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Sherriff A Hit At Hampton Court Palace

Sherriff A Hit At Hampton Court Palace: A range of Sherriff Amenity products have improved the overall health of the turf on the fairways at Hampton Court Palace Golf Club, according to course manager Richard Hill.

Set within the royal grounds of Home Park where King Henry VIII once hunted deer and with the beautiful Hampton Court Palace looming in the background, there could hardly be a more regal setting to enjoy a round of golf.

Sherriff A Hit At Hampton Court Palace

The acclaimed 18-hole course is a 6,513 yard, par 71 parkland and inland links course which dates back to 1895. It was later re-modelled by Willie Park, who was also the designer of Royal Birkdale and Sunningdale, leaving the course beautiful yet demanding.

Richard Hill has been at the Club since May 2008 and was promoted to the position of course manager in 2013. Throughout his time Richard has maintained the course to an excellent standard despite some obstacles such as the huge 16th century lime-trees which surround the course and a bizarre lack of rainfall – as he explains.

“This site is an absolute anomaly when it comes to rainfall,” he says. “It can rain at the nearby Heathrow airport, it can rain on the M4 motorway but just not rain here at Hampton Court. I have my theories on why but that is another matter!”

As a result, the lack of rainfall tends to apply more pressure on the fairways at Hampton Court and Richard admits to embarking on a lengthy search for a winning formula which could help to relieve some of the stress.

“I was always looking at options that could make an improvement to the fairways and I tried so many different combinations of wetting agents and seaweeds – believe me, I must have tried all of them. The best results by far has been from Goemar seaweed and Excel wetting agent from Sherriff Amenity. When I first applied them, the fairways went from brown to green in just a week.”

Goemar is a high quality liquid seaweed extracted using a unique cold process that removes unwanted alginates and cellulose to leave a 100% seaweed juice. It is harvested in Brittany where they have some of the strongest tides in the world and these extreme tides lead this seaweed to experience high exposure to sun and heat at low tide. To counter these stresses the seaweed produces high amounts of the active ingredients required for plants to survive long stress periods. The cold extraction process then concentrates these ingredients in the finished product and Richard explained just how unique it is.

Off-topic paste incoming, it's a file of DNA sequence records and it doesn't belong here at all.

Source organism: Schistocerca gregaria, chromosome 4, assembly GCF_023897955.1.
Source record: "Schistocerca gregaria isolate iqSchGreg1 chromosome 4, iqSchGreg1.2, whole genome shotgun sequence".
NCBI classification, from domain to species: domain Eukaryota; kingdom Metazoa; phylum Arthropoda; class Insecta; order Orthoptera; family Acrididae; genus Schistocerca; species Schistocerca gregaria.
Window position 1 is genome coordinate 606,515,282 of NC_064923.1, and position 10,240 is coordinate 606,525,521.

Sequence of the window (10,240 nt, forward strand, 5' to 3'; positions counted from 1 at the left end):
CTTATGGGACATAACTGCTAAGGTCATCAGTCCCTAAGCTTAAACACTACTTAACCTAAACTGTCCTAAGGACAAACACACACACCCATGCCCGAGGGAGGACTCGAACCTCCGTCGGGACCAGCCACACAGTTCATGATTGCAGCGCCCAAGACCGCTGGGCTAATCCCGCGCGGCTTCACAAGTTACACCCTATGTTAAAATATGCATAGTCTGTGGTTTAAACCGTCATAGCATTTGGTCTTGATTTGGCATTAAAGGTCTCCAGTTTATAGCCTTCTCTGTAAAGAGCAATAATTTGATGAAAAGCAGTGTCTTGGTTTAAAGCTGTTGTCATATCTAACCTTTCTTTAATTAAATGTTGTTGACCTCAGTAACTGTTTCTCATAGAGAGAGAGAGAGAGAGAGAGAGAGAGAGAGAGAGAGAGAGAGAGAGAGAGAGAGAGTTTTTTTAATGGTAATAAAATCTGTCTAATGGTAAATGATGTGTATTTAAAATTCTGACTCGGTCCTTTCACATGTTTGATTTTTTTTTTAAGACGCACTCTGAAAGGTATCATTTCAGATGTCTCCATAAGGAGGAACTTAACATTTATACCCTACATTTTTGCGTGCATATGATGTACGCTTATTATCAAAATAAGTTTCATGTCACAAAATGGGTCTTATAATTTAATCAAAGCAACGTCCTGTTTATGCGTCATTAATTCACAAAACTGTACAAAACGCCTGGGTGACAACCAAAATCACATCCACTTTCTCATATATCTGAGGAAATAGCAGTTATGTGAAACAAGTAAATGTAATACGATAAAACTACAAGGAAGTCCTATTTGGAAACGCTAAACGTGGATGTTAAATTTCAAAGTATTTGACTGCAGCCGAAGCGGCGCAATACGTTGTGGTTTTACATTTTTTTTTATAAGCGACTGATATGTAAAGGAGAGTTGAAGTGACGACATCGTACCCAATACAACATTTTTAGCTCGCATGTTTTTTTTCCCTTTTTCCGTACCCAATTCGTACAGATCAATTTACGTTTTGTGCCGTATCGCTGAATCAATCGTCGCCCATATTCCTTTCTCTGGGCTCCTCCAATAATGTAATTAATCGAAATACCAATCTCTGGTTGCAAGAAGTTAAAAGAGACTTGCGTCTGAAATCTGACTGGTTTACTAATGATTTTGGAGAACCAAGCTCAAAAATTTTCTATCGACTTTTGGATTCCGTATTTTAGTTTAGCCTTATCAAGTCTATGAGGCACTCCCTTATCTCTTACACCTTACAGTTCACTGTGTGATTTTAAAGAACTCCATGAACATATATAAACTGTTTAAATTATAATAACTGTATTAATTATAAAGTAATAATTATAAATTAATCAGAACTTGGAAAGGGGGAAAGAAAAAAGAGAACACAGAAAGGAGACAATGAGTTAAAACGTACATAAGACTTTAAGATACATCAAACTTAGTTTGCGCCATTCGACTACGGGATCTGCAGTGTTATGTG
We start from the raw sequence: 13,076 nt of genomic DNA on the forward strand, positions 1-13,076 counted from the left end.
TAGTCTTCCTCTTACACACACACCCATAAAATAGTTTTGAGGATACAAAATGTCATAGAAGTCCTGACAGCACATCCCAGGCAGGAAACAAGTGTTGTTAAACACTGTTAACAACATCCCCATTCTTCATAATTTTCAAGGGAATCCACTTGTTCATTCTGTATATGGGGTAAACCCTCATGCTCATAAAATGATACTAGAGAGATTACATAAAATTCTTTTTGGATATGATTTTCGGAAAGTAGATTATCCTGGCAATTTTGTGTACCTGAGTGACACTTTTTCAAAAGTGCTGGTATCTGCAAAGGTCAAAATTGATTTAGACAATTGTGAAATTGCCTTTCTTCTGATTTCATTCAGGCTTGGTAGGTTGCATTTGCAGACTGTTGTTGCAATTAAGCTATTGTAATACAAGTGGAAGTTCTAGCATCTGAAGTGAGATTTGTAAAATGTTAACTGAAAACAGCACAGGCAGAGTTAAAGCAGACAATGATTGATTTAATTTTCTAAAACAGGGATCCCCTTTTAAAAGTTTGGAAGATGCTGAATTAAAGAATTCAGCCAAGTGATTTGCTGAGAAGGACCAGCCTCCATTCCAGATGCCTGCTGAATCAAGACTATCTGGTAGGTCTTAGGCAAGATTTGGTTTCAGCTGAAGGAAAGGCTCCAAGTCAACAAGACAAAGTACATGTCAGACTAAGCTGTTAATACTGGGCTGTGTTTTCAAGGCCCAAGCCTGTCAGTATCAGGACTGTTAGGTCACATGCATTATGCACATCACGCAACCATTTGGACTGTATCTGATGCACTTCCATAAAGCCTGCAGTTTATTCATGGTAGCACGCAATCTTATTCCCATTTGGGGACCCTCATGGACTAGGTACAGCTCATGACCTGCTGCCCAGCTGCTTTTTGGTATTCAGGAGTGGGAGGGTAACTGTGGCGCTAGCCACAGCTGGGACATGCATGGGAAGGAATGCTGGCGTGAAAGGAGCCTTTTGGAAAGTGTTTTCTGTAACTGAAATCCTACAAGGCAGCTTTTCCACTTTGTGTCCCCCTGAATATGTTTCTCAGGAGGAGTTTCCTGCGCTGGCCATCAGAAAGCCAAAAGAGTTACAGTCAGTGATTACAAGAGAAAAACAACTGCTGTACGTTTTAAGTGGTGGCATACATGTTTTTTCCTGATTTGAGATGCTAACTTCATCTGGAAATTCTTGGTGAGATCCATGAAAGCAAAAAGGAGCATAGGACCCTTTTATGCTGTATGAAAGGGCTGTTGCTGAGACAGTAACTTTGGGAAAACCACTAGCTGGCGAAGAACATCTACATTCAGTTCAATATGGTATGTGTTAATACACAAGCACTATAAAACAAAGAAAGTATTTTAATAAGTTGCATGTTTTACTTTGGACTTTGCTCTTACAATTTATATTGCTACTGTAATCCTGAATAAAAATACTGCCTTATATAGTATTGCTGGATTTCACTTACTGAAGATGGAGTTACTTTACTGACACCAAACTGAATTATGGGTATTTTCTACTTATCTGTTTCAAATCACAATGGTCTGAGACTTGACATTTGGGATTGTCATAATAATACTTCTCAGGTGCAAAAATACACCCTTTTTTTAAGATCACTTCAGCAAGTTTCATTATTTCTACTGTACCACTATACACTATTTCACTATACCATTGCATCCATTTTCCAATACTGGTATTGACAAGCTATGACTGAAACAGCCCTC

“Quite simply, it mixes perfectly,” he said. “You get all of the benefits without the organic matter and therefore the plant responds a lot quicker. It is full of beneficial sugars that combined with the Excel wetting agent, helps the grass to hold on to the nutrients. It is perfect for fairways.”

Its tank-mix partner Excel is a multi-purpose, low dose wetting agent which is ideal for use on larger areas, such as golf fairways and sports pitches.  For the tank-mix he applies Excel at 1 L/ha and Goemar at 3 L/ha but due to the weather conditions Richard believes that timing is key.

“I don’t have a set time to apply the products, instead I spray when I feel it is needed and when we have the correct weather window. Historically I used to have everything all in one tank – the fertiliser, the wetting agent and the seaweed but now I do it separately. So, I will apply my feed one day and then the seaweed and wetting agent another day.”

For his fairway feed, Richard relies on Sherriff Amenity’s Evolution Xtra Soluble 46.0.0 and feels that he now has the ideal products in place.

“I will always get an application of the Evolution Xtra out so that it is sitting there waiting to take all the nutrients in. It washes it down to the roots and then away it goes. It might be six weeks from when we spray the feed to when the Goemar and Excel go out and you can really see the benefits. The colour is great and you can see the Poa still hanging on which you normally wouldn’t see.

“I remember when we first applied this combination and they looked like different fairways.

“I will continue with this method because I want to encourage more water to go down to the roots and these products are doing the fairways a world of good.”

For further information, please contact Sherriff Amenity on 01638 721 888 or visit www.sherriffamenity.com

For more news and insightful views, you can follow Sherriff Amenity on Twitter @SherriffAmenity.

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Centre Court Steam Cleaned